Yesterday was a sublime day, weather wise, here in the District of Columbia. Although my intention had been to hie immediately to the Museum of Natural History (hellooo Mummies and Dinosaurs!) the lure of the Washington Monument was too strong and instead we hied ourselves the length of the Mall, explaining the various wars, conflicts and heroes in mostly age-appropriate ways as we wandered. Then we went to the Smithsonian Museum of Natural History, where Thane bounced like a pinball between mummy exhibits. By midafternoon, someone was in desperate need of a nap, and the kids seemed tired too, so we came back and had an all family snooze. Indeed, as I write I am surrounded on all sides by sleeping menfolk. We spent the evening dining with some friends in the area, our kids playing with theirs.

Today the morning was the Museum of Air and Space. It was pretty fun, but Thane is woefully underslept and it is starting to show. Also, he has no respect for barriers/fences/ribbons. Also, he plops down on the ground all the time and declares, “I’m not going to _____”. My cajoling muscles are weary beyond belief. But he was fascinated by the astronauts and costumes, and demanded that he be permitted to wear the moon gear. We all thoroughly enjoyed the planetarium before making good our escape.

Thane and the Astronaut Suit of Great Interest
Thane and the Astronaut Suit of Great Interest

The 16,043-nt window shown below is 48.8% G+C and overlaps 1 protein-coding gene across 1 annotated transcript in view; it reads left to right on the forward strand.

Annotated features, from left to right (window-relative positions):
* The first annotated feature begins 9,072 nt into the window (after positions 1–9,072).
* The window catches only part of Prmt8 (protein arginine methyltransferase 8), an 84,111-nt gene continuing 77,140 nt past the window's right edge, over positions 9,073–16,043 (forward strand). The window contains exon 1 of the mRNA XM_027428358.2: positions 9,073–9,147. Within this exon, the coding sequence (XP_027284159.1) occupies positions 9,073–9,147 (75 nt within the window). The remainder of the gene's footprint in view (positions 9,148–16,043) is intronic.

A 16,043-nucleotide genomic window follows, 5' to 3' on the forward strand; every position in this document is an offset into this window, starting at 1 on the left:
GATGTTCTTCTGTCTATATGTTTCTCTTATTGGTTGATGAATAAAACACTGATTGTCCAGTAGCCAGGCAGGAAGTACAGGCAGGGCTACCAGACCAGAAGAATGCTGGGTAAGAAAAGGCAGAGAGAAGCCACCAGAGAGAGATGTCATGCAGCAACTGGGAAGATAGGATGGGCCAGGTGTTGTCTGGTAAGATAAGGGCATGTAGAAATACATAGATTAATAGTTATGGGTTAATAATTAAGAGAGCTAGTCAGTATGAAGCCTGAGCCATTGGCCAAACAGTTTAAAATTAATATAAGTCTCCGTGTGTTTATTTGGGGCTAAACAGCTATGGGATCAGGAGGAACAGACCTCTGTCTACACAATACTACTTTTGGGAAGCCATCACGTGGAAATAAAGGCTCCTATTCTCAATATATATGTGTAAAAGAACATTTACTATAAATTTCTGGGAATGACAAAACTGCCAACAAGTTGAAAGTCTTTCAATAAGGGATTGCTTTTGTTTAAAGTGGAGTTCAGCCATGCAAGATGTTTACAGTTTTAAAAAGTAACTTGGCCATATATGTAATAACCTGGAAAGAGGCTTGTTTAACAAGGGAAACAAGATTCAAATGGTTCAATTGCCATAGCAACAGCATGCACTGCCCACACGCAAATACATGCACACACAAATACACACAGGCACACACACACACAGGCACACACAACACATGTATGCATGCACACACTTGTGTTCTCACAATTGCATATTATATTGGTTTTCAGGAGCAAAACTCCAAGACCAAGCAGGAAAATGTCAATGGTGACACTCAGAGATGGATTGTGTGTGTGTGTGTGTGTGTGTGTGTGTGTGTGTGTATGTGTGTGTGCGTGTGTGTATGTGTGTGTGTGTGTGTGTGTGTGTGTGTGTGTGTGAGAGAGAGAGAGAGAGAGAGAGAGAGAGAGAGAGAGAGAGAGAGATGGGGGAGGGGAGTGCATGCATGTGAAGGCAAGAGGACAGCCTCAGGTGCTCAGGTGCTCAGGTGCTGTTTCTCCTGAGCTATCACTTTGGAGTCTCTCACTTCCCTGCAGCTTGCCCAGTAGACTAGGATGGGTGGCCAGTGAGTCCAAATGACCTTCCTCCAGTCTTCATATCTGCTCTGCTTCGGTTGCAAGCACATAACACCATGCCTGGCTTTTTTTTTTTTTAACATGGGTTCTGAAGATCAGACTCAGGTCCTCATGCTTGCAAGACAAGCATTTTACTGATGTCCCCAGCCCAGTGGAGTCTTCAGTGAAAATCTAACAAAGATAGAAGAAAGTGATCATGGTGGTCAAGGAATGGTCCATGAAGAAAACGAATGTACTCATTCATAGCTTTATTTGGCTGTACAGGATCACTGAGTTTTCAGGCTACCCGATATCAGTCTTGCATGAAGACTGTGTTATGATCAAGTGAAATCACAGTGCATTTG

By the way, since all of you are far more worldly and experienced than I am, you already know this. But were you aware that admission to all Smithsonian Museums is totally free? My Bostonian expectations included $20/head/museum. But with free… well heck. You can go in for 30 minutes and it’s awesome and you can leave and not worry about how much it cost! Parking, on the other hand, is $40 a day….

In half an hour I’ll wake everyone up, and we’ll go to the American Indian Museum. Thane is trying to figure out what his next obsession is. Mummies, astronauts and Native Americans are all strong candidates. Tonight, I think we’ll take the boys to see the Muppet Movie. Tomorrow, we do the 11 hour trip in reverse.

In my worse moments, I wonder what the heck I’m thinking and why didn’t I just stay at home and have the kids watch tv all weekend like a sane parent. But most of the time, I watch the wide-eyed wonder, insightful questions and bouncy kids and think that this was a fantastic idea.

Boys on pillars
Boys on pillars